Like the one I had at first seen in the hold, they all bore about them the marks of a hoary old age. Their knees trembled with infirmity, their shoulders were bent double with decrepitude, their shrivelled skins rattled in the wind, their voices were low, tremulous, and broken, their eyes glistened with the rheum of years, and their gray hairs streamed terribly in the tempest. (134)

Unlike some of Poe’s most well-known stories of the uncanny persuasion, “MS Found in a Bottle” belongs to the fantastic mode, for it tells the impossible in a realistic manner, and establishes narrative tension by confronting the narrator to a series of incomprehensible phenomena which defeat his understanding in spite of his constant efforts to rationalize his situation by exploring the mysterious ship, just as it happens in “Død Kalm.” As another interesting coincidence, Poe’s story features a Swedish sailor, the only member of the crew along with the narrator to survive the original shipwreck, a rather similar character to the Norwegian sailor who accepts to take Mulder and Scully aboard the abandoned ship in “Død Kalm.” Furthermore, the beginning of Poe’s tale presents a deadly calm sea, “As night came on, every breath of wind died away, and a more entire calm it is impossible to conceive” (129), which describes the overall context of “Død Kalm,” besides perfectly illustrating its title. Naturally, Poe’s story ends up in tears as the monstrous ship and its geriatric crew are swallowed by a gigantic ice vortex, a coherent, logical ending to the epistemological crisis generated by the unknown and which would have suited the narrative structure of “Død Kalm,” were it not for the necessity to keep the intrepid Mulder and Scully alive for the next episode.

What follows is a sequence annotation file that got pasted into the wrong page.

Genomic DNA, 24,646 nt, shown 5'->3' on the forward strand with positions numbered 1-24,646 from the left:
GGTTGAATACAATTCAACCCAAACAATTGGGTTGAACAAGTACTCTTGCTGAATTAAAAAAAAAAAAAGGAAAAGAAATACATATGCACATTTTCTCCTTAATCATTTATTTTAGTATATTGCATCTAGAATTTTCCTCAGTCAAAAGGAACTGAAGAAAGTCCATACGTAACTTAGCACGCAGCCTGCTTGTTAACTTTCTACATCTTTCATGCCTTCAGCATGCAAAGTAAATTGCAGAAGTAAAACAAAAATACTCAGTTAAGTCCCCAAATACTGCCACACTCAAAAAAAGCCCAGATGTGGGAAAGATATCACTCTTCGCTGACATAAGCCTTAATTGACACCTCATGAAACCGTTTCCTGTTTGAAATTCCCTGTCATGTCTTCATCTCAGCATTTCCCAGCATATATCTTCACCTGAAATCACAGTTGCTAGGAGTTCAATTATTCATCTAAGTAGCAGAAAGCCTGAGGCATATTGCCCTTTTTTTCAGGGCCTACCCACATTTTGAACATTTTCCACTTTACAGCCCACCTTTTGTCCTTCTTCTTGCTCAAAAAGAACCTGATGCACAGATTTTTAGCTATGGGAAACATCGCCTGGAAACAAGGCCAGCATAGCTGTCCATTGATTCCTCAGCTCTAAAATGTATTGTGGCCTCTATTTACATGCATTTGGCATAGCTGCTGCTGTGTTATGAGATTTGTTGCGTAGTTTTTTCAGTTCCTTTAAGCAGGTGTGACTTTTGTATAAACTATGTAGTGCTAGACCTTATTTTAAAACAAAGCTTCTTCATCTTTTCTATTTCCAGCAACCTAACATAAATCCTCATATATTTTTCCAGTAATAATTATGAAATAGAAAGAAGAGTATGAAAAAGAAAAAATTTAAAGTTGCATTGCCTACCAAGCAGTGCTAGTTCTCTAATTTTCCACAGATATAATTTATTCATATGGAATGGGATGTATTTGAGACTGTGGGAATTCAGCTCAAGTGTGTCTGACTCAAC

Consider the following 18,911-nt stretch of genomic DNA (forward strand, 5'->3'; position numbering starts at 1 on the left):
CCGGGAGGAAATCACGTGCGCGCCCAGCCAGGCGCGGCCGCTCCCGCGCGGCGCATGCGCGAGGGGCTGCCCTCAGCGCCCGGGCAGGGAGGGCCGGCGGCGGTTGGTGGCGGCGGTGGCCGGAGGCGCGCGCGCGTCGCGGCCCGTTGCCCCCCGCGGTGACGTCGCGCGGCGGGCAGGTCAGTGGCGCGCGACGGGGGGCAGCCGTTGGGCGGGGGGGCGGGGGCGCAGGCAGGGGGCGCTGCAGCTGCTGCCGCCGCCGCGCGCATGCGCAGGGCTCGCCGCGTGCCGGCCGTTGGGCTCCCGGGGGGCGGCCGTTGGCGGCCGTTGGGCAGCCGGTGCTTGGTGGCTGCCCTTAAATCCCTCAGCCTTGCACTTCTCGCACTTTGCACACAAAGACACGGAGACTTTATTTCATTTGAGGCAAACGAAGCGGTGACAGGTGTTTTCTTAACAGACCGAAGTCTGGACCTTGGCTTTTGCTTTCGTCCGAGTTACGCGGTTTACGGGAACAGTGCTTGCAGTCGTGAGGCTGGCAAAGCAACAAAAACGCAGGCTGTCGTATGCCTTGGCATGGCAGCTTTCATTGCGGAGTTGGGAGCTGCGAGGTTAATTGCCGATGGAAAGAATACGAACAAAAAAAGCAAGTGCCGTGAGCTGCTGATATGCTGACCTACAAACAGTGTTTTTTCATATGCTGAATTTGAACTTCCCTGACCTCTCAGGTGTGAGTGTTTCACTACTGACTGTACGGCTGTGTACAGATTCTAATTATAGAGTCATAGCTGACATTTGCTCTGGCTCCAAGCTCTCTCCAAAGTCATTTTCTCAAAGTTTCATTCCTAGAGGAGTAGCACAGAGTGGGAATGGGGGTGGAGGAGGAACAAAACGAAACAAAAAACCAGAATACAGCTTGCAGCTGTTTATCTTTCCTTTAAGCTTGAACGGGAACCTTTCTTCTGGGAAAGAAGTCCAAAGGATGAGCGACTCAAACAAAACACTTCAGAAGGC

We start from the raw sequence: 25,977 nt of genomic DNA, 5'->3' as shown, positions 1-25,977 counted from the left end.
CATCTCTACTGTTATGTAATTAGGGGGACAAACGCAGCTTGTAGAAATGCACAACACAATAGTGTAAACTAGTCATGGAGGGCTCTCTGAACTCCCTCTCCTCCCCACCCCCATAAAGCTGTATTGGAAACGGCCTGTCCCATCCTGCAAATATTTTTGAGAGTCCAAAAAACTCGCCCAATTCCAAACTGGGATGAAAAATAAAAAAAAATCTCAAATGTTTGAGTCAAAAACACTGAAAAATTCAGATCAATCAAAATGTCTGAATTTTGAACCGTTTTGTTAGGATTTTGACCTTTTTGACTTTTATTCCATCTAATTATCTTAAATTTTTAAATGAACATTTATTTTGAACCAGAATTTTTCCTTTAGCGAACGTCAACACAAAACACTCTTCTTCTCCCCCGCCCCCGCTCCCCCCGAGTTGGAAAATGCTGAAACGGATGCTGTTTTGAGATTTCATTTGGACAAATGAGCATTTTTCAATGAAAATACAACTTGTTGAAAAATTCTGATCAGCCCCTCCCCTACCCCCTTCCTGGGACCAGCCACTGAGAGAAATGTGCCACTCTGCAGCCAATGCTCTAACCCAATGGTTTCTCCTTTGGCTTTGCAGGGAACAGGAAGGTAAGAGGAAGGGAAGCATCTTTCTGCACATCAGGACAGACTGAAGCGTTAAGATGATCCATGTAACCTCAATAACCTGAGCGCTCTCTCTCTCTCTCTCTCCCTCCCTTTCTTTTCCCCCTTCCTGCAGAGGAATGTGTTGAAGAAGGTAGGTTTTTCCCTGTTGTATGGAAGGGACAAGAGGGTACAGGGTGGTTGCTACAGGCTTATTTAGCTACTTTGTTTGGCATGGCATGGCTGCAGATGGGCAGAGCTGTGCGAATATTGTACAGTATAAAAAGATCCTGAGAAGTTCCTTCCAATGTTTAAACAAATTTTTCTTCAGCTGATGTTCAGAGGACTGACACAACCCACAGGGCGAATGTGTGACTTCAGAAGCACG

The agents’ defeat can also be more subdued, as in “Bad Blood” (Season 5, Ep.12), which shows Mulder and Scully drugged and fooled by a clandestine colony of vampires, who escape their vigilance as effortlessly as they elude their understanding. This episode being narrated from a dual point of view, for it presents both Mulder and Scully getting their story straight before appearing in front of their supervisor, it emphasizes the impossibility of adjusting the supernatural to one single objective description, further alienating the subject from reality; not only has this highly suspect group of blood-suckers easily slipped away from their grasp, but the agents themselves cannot seem to completely agree upon what they have witnessed, as the supernatural occurrence resists even a satisfying description. Ultimately, Mulder and Scully are just as epistemologically defenseless against the unknown as any typical protagonist of the fantastic mode. Their originality stems from the fact that they are simultaneously with and against the FBI, and so, the supernatural is both accepted and rejected by the bureau, which stands for the ultimate referee of the acceptable, official truth. Nevertheless, at the end of the day – literally – Mulder and Scully display their ultimate normality by filing in their traditional report as good governments employees ought to.